Sort by

The Return of the Boarder: What Airbnb Tells Us About the Economy

David Callahan

In earlier times, before the dawn of modern American prosperity, it was common for hard pressed families to take in boarders. Watch some old movies if that era has slipped your mind. Then good times arrived, and renting out rooms to survive was no longer a widespread imperative. Images of the quirky boarding house were supplanted in the media by the sprawling suburban home or spacious urban apartment. 

Now, though, boarding is back in a big way—so much so that some 31,139 New Yorkers alone are listing spare bedrooms, or mere couches, in their homes and apartments on Airbnb. The service has 6,100 listings in San Francisco, one of the other priciest cities in the United States. 
Depressing stories are surfacing of strapped apartment dwellers facing eviction because they tried to to make some extra money by renting to strangers over the Internet in violation of co-op or condo rules. Roommate situations are also up. Just today the New York Times mentioned the story of a 54-year-old nanny who "pays $828 a month for a rundown one-bedroom that she keeps spotlessly clean, making the rent only by letting an acquaintance sleep on a mattress in the living room for about $400 a month."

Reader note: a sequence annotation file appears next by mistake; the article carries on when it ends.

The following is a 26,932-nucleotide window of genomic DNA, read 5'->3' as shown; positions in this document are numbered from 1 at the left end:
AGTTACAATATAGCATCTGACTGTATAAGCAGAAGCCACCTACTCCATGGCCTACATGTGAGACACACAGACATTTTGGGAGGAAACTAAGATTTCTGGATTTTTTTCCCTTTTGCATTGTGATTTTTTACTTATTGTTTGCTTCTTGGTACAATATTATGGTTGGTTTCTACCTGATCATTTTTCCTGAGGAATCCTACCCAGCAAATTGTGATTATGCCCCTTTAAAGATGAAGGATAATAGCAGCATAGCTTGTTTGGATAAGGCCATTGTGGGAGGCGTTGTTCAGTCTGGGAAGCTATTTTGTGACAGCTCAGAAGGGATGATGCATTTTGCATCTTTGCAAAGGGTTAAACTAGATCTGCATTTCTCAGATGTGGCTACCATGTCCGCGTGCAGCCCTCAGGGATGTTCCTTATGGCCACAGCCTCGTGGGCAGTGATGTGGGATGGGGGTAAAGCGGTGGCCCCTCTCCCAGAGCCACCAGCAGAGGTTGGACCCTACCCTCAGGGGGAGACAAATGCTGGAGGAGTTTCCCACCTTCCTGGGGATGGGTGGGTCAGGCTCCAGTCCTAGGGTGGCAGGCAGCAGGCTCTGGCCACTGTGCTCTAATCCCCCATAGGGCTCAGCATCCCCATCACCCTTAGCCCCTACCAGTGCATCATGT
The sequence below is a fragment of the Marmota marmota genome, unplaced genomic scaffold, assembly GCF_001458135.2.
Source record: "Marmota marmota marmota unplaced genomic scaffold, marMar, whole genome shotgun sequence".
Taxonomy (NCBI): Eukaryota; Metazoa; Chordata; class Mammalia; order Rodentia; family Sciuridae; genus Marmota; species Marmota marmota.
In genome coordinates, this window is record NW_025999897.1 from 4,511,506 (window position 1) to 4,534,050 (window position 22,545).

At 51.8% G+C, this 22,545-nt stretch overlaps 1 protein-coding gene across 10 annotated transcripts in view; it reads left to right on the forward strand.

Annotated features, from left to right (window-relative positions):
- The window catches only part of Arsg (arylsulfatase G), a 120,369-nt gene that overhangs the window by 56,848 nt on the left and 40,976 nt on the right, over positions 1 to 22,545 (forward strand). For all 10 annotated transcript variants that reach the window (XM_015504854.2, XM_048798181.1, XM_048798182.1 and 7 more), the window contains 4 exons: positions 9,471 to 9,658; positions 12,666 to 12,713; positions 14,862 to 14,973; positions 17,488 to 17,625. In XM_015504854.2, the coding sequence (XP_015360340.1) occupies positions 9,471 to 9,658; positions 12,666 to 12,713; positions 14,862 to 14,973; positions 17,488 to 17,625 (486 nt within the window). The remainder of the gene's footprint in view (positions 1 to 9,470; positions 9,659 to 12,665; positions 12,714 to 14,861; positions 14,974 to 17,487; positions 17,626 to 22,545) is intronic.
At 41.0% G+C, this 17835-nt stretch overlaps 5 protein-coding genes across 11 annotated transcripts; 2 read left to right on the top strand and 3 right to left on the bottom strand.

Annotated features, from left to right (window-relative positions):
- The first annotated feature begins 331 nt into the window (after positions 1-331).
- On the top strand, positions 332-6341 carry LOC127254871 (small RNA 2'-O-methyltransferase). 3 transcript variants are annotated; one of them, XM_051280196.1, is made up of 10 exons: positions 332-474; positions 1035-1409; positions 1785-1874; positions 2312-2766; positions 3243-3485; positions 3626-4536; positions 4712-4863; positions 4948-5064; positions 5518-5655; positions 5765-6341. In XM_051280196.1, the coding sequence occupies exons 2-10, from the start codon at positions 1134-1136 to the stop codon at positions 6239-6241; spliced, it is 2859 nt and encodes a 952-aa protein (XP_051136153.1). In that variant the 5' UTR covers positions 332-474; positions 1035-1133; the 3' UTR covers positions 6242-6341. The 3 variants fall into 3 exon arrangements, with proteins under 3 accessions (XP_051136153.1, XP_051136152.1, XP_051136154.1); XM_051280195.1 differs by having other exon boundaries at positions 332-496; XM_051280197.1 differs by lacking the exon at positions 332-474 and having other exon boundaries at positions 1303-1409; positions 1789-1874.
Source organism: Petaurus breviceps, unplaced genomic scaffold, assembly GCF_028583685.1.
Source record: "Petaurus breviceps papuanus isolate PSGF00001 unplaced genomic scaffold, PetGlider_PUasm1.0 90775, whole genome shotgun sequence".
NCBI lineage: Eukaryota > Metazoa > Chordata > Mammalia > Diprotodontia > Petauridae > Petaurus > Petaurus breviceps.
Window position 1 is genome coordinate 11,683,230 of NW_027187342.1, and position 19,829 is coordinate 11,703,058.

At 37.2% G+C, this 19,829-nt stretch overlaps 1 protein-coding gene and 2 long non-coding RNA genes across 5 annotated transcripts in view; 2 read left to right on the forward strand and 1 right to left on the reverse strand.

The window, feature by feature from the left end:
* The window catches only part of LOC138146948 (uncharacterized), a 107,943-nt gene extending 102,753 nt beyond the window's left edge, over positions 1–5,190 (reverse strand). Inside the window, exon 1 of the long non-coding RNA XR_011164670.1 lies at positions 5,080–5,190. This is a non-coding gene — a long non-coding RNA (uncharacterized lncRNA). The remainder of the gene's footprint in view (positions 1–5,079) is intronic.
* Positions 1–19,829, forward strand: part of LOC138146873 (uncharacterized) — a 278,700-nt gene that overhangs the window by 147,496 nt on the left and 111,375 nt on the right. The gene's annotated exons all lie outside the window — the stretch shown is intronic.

So how many Americans overall are hard up enough to invite visitors to crash for as little as $25 a night? As of today, Airbnb has 109,110 listings in the United States. 
It's no wonder that Airbnb is doing so well given the near-record shortage of affordable housing, a crisis documented in the Times article cited above. More people are renting than ever before, but the stock of rental housing hasn't kept pace -- a trend that residents of New York, San Francisco, Washington, and so on, know all too well. Building affordable housing, it turns out, was just a passing fad of earlier and more liberal America. Now cities just roll out the red carpet to developers catering to the affluent. Meanwhile, while the cost to buy a home has come down nationally, prices remain extremely high in all the urban areas where Airbnb is most popular.
You can get a sense of where housing is most expensive by looking at where Airbnb is doing best. Affordable Chicago, with nearly 3 million people, has about 2,500 Airbnb listings. Boston has a fifth of Chicago's population but insanely high housing prices -- and nearly as many Airbnb listings as giant Chicago. 
As Airbnb hosting has proliferated, so have horror stories of people who took in guests and regretted it. Of course, though, this age of inequality is filled with risks: not having health insurance, not having enough money to retire, not getting a good job despite taking on mountains of education debt, and on and on. In comparison, renting out your couch to a German tourist is pretty benign.
And there is an upside. After poverty and insecurity, loneliness may rank as the biggest problem facing America, and Airbnb offers a solution to that problem. Open your doors and meet some new people—and get paid to boot. 
Many Americans still live alone because they can afford to. But hard times is not only forcing people onto Airbnb, it is forcing them to live with relatives and friends. While I don't want my own brother moving in with me, I can see how this could be a good thing in some ways, reducing the atomization of American society. Still, it says something about just how strapped we've become.